Method Man’s lyrics are continuously on point in the songs. He spits rhymes with meaning and messages that fans can tune into and gain enlightenment. The rhymes appeal to a wide fan base as there is something for everyone on this album. Method Man’s rhymes are well written and delivered. The punch lines and metaphorical references are dynamic and thought provoking. Each song featured on this album has substance and will have fans reciting Method Man quotes.

The ailments of this album include the skits and intro track. Fans prefer non stop music and anything less breaks up the flow of the album and hinders loop-listening. Artists try to be creative and convey messages through skits; however, be more creative and convey those same messages through hip hop songs.

The executive producers include RZA, Erick Shermon, and Method Man. Guest appearances include O.D.B., Streetlife, Carlton Fisk, Ginuwine, Raekwon, LA The Darkman, Fat Joe, Styles P, Inspectah Dec, Redman, The RZA, and Megan Rochell. All of the guests contribute pure heat to the album giving fans one million more reasons to get this album. It’s nice to see cameo spots filled by Wu Tang members, including OD.B., who rips it real raw. The album artwork captures the flavor of hip hop and is extremely well done. There is information inside the jacket alongside some nice photos to give fans visuals of the Method Man and his love for the pot. The sound quality is top notch through-out.

This is a hip hop album that fans need to tune into to avoid disappointment. This is mandatory hip hop listening. Featuring approximately sixty minutes of music and twenty tracks, this album offers a ton of tight, hot hip hop music. Get it.

Track Listing:

1. Intro

2. Is It Me

3. Problem

4. Somebody Done F**ked Up

5. Shaolin Soldier (Skit)

6. Fall Out

7. Dirty Mef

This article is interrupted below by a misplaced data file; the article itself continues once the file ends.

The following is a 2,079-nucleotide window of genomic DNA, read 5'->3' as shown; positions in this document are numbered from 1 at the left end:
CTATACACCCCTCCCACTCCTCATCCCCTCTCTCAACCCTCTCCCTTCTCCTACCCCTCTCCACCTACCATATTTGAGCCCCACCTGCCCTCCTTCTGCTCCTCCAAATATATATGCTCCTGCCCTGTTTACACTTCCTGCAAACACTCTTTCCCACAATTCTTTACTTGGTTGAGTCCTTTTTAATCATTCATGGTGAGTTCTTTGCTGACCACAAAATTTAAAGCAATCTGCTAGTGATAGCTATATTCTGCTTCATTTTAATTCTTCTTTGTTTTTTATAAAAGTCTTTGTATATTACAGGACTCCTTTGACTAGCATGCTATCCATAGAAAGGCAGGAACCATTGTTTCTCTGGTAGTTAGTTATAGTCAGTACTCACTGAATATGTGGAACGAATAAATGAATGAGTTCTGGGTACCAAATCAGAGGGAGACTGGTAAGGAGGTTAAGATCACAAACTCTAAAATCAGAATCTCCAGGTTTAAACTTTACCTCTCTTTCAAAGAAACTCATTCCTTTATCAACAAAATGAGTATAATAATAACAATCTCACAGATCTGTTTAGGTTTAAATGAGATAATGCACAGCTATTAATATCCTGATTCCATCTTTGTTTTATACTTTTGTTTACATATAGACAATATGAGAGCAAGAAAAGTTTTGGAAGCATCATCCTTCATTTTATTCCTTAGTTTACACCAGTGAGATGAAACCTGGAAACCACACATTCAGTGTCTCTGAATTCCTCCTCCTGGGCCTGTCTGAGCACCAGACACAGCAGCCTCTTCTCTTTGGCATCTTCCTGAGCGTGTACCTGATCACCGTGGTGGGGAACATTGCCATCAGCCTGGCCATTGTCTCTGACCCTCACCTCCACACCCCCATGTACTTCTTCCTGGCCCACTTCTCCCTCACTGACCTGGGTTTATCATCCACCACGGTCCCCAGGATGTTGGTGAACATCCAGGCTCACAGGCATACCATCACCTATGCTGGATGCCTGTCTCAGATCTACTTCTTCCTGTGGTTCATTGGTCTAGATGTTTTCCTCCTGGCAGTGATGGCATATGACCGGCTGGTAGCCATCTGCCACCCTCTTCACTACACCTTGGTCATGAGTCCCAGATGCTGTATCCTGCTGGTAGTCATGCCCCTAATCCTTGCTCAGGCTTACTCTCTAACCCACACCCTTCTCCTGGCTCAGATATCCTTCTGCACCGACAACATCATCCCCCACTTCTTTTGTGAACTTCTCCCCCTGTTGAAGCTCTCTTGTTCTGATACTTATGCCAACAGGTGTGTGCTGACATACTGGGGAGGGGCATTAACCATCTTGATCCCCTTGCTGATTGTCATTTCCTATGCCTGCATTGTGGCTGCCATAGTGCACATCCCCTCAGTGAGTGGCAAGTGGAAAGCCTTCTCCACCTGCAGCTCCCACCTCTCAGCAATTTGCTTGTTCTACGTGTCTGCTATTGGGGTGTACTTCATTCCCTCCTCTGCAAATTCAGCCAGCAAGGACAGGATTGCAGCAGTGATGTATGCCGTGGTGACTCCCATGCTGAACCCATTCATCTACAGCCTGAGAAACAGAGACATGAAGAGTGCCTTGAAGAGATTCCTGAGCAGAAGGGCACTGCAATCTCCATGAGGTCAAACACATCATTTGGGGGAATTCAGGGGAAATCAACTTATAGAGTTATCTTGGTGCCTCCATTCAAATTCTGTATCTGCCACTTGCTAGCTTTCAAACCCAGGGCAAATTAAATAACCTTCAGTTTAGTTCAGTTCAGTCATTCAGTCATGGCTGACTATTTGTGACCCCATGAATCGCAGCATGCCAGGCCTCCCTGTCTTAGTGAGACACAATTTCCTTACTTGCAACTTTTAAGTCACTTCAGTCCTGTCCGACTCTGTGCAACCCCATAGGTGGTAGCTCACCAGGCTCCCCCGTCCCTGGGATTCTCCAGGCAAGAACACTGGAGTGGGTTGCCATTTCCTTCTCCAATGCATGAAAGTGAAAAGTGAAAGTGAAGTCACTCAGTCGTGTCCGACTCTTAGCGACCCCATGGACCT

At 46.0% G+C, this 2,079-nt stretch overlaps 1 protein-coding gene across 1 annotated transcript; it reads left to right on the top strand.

8. 4:20

9. Let’s Ride

10. The Glide

11. Kids (Skit)

12. Got To Have It

13. Say

14. Ya’meen

15. Konichiwa Bi*ches

16. Everything

17. Walk On

18. Pimpin’ (Skit)

19. Presidential MC

20. 4 Ever

Blind Faith – 49 Stories

Blind Faith is a conceptual album that delivers a live pulse through the veins of listener’s world wide. Blind Faith possesses music everyone can relate to, understand, and deeply vibe. 49 Stories forges their own style, without turning off one listener. Powerful music continuously blesses Blind Faith, bringing about real emotions that are deeply felt. If one was to define meaning in hip hop music on a universal level, Blind Faith would sum it up. Blind Faith is everything a hip hop fan could desire in an album. 49 Stories is a highly talented group that easily impresses fans with every word, rhyme, beat, and song.

49 Stories is a progressive hip hop group hailing from Colorado, and consisting of the talented rhyme duo Once, Paradox, and Producer Gollum. Their minds intertwine perfectly in harmony to give life to incredible, intense, thought provoking music. Poetic lyrics, & mood setting, atmospheric beats set the stage for Blind Faith. Blind Faith is a powerful music buffet confronting religion, society, consumerism, and pyromania. Blind Faith is the 3rd release from 49 Stories, and an instant sensation. 49 Stories serves up real life subject matter that is easily appreciated, never dull, and close to home in the hearts of fans. No blingism, and water downed lyrics, 49 Stories never disappoints on Blind Faith.